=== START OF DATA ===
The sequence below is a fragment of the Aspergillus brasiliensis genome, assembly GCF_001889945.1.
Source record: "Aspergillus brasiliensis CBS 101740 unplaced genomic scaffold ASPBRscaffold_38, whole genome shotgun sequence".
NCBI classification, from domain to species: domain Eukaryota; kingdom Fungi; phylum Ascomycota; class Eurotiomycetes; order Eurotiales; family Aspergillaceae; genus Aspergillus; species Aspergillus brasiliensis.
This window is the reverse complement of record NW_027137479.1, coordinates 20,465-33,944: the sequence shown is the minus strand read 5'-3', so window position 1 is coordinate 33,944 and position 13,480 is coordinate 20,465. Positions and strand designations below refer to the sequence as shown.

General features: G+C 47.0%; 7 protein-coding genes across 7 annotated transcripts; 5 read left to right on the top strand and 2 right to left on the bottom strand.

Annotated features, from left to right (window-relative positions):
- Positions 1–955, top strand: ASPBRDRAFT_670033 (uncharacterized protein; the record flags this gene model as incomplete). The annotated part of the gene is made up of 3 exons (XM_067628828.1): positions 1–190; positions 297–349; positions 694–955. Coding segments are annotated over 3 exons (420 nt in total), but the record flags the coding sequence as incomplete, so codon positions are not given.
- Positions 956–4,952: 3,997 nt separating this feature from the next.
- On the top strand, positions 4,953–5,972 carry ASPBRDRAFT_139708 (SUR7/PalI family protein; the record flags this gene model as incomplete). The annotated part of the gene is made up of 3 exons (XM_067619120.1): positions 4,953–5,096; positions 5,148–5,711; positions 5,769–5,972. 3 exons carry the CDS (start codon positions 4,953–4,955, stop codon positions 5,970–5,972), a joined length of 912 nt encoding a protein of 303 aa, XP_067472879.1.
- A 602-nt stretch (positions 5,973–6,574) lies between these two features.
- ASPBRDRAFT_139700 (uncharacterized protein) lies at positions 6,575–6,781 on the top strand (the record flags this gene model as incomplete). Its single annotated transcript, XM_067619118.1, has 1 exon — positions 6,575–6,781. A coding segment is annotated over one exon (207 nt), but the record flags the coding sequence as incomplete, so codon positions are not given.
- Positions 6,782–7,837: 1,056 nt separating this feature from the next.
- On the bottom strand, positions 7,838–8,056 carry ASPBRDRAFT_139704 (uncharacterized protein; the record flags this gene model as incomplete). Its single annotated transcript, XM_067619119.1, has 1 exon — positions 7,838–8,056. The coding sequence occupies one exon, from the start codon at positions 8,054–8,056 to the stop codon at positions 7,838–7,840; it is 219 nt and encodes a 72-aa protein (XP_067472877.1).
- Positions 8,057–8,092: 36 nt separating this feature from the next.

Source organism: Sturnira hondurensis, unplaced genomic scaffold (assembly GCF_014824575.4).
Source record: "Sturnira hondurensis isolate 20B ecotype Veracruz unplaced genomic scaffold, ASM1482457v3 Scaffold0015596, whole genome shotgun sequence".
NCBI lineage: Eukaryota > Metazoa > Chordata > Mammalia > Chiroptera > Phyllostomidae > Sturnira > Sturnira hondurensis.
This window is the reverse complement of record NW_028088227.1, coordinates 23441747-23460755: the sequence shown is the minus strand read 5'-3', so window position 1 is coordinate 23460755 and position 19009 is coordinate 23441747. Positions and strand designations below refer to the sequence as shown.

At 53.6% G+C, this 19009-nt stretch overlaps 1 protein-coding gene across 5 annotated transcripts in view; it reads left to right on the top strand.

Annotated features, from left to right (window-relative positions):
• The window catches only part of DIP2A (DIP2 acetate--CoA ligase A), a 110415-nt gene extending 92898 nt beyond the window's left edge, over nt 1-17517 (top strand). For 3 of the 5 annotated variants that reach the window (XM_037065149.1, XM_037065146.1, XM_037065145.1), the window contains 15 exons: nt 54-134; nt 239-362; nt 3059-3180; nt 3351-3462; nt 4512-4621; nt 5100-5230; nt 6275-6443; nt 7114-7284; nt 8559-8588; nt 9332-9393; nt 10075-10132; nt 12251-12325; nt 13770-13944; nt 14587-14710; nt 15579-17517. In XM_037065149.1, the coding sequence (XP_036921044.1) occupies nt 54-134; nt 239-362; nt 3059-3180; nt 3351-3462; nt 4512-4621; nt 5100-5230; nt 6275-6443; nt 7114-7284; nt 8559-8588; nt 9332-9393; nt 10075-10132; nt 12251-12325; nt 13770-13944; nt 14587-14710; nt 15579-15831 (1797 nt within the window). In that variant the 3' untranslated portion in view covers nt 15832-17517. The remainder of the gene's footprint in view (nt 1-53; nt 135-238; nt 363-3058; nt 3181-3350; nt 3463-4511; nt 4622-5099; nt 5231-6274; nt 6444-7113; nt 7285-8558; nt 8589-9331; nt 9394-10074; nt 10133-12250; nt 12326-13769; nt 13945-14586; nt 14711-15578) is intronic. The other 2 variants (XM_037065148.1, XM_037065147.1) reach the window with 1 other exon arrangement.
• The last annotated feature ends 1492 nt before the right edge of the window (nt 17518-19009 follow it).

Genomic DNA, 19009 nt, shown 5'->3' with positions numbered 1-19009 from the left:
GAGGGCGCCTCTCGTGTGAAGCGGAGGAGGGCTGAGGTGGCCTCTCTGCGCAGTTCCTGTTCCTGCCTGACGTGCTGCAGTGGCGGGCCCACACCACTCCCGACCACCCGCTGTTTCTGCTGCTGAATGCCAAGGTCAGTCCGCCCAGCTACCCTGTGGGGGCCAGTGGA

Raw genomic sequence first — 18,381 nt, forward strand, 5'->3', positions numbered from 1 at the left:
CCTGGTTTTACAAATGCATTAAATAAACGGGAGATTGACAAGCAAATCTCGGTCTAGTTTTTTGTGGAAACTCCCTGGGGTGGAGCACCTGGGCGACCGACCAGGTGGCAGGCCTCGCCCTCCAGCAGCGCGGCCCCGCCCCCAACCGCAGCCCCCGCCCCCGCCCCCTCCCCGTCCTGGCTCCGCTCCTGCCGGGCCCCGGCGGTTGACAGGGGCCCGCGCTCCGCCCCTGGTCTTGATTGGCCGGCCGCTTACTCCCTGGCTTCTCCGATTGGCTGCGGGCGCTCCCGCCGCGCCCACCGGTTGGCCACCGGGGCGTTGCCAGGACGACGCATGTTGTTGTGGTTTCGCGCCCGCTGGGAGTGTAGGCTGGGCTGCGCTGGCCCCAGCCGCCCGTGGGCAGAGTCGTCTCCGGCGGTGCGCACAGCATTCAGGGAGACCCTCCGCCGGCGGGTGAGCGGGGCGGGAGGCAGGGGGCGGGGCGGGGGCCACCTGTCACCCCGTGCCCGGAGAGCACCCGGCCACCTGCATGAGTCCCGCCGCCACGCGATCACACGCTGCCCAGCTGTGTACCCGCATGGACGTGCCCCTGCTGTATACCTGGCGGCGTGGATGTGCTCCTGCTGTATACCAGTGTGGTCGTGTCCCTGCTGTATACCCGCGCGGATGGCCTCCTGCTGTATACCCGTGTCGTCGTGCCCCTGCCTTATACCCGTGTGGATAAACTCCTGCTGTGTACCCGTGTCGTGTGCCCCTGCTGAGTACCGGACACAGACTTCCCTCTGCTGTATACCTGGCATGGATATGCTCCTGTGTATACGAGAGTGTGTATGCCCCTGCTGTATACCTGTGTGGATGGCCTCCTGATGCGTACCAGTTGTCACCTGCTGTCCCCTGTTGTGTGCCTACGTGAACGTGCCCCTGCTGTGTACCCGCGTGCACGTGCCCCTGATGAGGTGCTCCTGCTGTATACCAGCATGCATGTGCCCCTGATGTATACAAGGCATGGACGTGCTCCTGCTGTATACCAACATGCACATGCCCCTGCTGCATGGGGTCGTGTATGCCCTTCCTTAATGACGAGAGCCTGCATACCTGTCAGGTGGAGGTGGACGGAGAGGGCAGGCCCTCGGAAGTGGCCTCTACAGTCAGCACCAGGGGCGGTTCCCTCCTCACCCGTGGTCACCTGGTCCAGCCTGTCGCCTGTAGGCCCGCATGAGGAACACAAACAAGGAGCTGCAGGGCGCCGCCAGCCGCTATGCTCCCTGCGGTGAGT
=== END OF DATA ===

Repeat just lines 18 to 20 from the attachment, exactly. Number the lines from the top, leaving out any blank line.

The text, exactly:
This window is the reverse complement of record NW_028088227.1, coordinates 23441747-23460755: the sequence shown is the minus strand read 5'-3', so window position 1 is coordinate 23460755 and position 19009 is coordinate 23441747. Positions and strand designations below refer to the sequence as shown.

At 53.6% G+C, this 19009-nt stretch overlaps 1 protein-coding gene across 5 annotated transcripts in view; it reads left to right on the top strand.

Annotated features, from left to right (window-relative positions):